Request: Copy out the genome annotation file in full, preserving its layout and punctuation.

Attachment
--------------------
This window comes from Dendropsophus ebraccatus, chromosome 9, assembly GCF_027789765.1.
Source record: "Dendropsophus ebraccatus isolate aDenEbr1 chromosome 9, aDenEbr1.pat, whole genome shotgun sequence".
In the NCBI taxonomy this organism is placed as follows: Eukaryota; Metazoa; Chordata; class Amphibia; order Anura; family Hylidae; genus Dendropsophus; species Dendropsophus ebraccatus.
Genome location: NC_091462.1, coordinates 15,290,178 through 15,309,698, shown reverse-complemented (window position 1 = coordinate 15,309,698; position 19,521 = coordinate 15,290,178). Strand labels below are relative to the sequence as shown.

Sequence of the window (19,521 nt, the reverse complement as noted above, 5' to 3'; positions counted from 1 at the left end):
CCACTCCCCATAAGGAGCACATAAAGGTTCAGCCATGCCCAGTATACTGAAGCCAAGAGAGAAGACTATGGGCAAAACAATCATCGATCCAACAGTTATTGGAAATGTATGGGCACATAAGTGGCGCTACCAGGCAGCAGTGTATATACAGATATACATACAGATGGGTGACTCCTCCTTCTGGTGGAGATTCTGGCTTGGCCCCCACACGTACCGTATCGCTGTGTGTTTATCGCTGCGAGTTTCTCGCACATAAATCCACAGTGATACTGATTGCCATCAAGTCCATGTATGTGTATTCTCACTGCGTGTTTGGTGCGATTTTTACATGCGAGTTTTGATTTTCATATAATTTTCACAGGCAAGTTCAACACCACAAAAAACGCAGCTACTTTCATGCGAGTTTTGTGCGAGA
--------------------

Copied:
This window comes from Dendropsophus ebraccatus, chromosome 9, assembly GCF_027789765.1.
Source record: "Dendropsophus ebraccatus isolate aDenEbr1 chromosome 9, aDenEbr1.pat, whole genome shotgun sequence".
In the NCBI taxonomy this organism is placed as follows: Eukaryota; Metazoa; Chordata; class Amphibia; order Anura; family Hylidae; genus Dendropsophus; species Dendropsophus ebraccatus.
Genome location: NC_091462.1, coordinates 15,290,178 through 15,309,698, shown reverse-complemented (window position 1 = coordinate 15,309,698; position 19,521 = coordinate 15,290,178). Strand labels below are relative to the sequence as shown.

Sequence of the window (19,521 nt, the reverse complement as noted above, 5' to 3'; positions counted from 1 at the left end):
CCACTCCCCATAAGGAGCACATAAAGGTTCAGCCATGCCCAGTATACTGAAGCCAAGAGAGAAGACTATGGGCAAAACAATCATCGATCCAACAGTTATTGGAAATGTATGGGCACATAAGTGGCGCTACCAGGCAGCAGTGTATATACAGATATACATACAGATGGGTGACTCCTCCTTCTGGTGGAGATTCTGGCTTGGCCCCCACACGTACCGTATCGCTGTGTGTTTATCGCTGCGAGTTTCTCGCACATAAATCCACAGTGATACTGATTGCCATCAAGTCCATGTATGTGTATTCTCACTGCGTGTTTGGTGCGATTTTTACATGCGAGTTTTGATTTTCATATAATTTTCACAGGCAAGTTCAACACCACAAAAAACGCAGCTACTTTCATGCGAGTTTTGTGCGAGA